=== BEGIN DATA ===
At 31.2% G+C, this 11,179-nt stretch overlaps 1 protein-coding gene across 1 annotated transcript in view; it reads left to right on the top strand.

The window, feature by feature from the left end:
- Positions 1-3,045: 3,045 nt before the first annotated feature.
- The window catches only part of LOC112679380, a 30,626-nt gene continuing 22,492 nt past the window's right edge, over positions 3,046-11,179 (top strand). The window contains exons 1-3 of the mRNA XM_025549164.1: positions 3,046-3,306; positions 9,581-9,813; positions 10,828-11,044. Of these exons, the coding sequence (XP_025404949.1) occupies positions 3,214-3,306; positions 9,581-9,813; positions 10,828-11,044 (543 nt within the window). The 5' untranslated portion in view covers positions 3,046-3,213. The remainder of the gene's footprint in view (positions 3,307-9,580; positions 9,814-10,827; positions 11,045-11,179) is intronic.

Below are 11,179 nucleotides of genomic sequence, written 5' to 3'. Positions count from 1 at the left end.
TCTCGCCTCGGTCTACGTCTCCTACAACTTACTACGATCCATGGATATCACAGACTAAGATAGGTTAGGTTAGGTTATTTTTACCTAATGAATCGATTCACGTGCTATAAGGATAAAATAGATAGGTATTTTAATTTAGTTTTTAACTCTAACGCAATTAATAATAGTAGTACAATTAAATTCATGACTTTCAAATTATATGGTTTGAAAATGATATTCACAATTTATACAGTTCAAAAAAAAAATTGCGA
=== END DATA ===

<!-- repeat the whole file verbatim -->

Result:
At 31.2% G+C, this 11,179-nt stretch overlaps 1 protein-coding gene across 1 annotated transcript in view; it reads left to right on the top strand.

The window, feature by feature from the left end:
- Positions 1-3,045: 3,045 nt before the first annotated feature.
- The window catches only part of LOC112679380, a 30,626-nt gene continuing 22,492 nt past the window's right edge, over positions 3,046-11,179 (top strand). The window contains exons 1-3 of the mRNA XM_025549164.1: positions 3,046-3,306; positions 9,581-9,813; positions 10,828-11,044. Of these exons, the coding sequence (XP_025404949.1) occupies positions 3,214-3,306; positions 9,581-9,813; positions 10,828-11,044 (543 nt within the window). The 5' untranslated portion in view covers positions 3,046-3,213. The remainder of the gene's footprint in view (positions 3,307-9,580; positions 9,814-10,827; positions 11,045-11,179) is intronic.

Below are 11,179 nucleotides of genomic sequence, written 5' to 3'. Positions count from 1 at the left end.
TCTCGCCTCGGTCTACGTCTCCTACAACTTACTACGATCCATGGATATCACAGACTAAGATAGGTTAGGTTAGGTTATTTTTACCTAATGAATCGATTCACGTGCTATAAGGATAAAATAGATAGGTATTTTAATTTAGTTTTTAACTCTAACGCAATTAATAATAGTAGTACAATTAAATTCATGACTTTCAAATTATATGGTTTGAAAATGATATTCACAATTTATACAGTTCAAAAAAAAAATTGCGA